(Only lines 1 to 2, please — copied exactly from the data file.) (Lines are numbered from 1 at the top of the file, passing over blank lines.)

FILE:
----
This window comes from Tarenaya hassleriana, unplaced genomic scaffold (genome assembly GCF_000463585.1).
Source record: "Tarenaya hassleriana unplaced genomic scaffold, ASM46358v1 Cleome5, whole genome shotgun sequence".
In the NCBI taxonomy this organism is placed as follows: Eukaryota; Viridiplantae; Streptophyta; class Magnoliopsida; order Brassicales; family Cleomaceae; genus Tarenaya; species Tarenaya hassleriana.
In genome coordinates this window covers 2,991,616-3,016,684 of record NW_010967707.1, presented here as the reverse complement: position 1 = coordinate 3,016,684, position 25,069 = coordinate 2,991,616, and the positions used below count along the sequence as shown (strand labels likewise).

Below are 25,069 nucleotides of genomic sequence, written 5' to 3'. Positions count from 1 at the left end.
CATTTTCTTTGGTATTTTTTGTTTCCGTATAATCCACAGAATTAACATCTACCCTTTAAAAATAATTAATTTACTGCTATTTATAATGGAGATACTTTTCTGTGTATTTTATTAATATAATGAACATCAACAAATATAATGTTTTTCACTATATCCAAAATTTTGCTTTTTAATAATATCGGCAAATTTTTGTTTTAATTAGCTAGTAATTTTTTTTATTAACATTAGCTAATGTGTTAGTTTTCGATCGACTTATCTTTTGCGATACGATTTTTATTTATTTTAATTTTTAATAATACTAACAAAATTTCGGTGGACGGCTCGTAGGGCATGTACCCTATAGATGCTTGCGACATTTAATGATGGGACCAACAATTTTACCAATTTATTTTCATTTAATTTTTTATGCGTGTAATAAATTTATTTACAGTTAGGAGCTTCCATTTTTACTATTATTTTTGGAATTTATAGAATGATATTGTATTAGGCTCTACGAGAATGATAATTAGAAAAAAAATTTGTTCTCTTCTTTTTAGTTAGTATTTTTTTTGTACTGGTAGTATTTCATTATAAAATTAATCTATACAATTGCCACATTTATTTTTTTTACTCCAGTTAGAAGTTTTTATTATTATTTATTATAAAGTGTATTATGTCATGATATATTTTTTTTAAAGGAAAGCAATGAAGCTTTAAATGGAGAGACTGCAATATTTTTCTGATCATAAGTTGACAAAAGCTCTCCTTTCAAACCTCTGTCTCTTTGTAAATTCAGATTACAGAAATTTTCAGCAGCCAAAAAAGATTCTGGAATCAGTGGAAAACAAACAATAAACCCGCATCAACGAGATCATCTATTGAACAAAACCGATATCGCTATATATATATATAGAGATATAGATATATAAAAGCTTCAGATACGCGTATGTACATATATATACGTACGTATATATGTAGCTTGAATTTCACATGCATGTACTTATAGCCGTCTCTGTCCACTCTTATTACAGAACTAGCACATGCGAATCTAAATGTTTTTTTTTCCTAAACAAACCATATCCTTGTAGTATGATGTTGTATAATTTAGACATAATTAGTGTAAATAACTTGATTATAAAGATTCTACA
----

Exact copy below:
This window comes from Tarenaya hassleriana, unplaced genomic scaffold (genome assembly GCF_000463585.1).
Source record: "Tarenaya hassleriana unplaced genomic scaffold, ASM46358v1 Cleome5, whole genome shotgun sequence".